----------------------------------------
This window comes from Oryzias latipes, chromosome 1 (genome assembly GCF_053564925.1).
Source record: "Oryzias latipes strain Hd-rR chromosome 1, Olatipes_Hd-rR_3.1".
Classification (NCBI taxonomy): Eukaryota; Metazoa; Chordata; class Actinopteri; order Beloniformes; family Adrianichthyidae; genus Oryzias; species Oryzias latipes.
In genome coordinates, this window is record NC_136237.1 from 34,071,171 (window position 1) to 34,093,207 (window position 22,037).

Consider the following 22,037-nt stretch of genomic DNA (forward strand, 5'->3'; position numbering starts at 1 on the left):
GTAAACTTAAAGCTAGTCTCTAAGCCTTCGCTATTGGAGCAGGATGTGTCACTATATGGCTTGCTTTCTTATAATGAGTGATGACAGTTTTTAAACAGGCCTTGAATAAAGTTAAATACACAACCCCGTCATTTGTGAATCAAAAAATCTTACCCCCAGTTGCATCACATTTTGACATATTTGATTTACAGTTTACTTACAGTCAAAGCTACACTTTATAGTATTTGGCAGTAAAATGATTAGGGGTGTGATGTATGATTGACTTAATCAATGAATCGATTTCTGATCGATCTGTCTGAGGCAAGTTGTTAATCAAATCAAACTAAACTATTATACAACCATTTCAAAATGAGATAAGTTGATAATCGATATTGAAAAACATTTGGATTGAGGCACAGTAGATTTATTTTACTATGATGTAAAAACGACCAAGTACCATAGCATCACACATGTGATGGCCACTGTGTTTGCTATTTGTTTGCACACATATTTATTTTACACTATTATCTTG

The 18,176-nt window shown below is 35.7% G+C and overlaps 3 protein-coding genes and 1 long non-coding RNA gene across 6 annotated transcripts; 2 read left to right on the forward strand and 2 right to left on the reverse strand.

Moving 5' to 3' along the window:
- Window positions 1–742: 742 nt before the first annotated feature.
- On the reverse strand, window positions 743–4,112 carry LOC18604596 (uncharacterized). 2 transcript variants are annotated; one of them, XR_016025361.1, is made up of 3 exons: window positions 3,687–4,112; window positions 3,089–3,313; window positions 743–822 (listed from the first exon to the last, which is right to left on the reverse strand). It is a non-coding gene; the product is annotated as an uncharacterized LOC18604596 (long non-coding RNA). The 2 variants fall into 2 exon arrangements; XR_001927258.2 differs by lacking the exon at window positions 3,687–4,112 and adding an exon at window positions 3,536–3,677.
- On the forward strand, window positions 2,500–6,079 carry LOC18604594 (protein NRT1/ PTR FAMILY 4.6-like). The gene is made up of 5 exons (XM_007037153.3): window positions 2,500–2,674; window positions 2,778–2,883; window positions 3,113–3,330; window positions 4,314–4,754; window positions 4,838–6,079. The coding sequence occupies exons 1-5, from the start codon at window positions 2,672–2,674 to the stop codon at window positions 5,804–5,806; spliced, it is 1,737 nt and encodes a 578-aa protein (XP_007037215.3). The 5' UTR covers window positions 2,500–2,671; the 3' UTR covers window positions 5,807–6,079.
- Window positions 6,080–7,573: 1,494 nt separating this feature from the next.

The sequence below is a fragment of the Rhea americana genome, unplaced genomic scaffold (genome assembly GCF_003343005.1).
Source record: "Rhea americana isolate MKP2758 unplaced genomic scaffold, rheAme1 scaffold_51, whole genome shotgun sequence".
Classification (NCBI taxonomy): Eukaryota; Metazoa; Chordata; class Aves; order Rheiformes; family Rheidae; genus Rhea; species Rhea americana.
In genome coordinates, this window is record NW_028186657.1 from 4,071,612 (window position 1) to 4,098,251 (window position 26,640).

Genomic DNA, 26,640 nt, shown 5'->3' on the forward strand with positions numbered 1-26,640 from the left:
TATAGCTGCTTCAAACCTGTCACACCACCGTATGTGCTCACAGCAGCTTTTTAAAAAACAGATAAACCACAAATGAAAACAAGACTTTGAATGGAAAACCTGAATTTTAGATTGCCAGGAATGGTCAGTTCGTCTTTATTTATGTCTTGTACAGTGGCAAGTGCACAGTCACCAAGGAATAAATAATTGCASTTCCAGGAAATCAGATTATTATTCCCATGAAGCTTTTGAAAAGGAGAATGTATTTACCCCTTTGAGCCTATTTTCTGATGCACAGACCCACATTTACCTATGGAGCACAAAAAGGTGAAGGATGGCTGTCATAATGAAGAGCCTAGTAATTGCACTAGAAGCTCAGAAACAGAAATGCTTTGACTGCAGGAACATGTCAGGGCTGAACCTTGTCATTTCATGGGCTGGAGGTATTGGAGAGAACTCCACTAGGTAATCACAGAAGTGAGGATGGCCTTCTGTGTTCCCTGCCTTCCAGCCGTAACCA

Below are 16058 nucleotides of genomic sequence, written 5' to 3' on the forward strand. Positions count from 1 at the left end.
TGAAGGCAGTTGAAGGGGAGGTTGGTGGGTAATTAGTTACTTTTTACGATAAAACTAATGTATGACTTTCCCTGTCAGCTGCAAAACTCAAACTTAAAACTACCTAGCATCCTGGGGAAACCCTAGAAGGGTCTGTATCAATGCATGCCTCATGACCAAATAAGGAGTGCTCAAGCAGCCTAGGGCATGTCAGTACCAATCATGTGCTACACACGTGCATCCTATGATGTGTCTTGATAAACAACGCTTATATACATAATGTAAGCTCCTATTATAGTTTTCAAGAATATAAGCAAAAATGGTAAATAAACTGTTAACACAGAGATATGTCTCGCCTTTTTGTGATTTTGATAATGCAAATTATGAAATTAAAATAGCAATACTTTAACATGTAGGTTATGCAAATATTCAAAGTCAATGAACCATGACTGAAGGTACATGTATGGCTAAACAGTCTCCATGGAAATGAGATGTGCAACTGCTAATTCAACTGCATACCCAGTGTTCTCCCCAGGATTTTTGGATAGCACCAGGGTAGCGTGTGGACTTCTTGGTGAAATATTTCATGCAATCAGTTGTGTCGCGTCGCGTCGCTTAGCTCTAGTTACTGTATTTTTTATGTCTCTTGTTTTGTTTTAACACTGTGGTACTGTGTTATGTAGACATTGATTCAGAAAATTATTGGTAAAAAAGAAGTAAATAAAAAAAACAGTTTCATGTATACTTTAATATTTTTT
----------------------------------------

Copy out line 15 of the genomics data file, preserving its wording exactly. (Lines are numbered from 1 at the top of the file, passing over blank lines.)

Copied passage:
Classification (NCBI taxonomy): Eukaryota; Metazoa; Chordata; class Aves; order Rheiformes; family Rheidae; genus Rhea; species Rhea americana.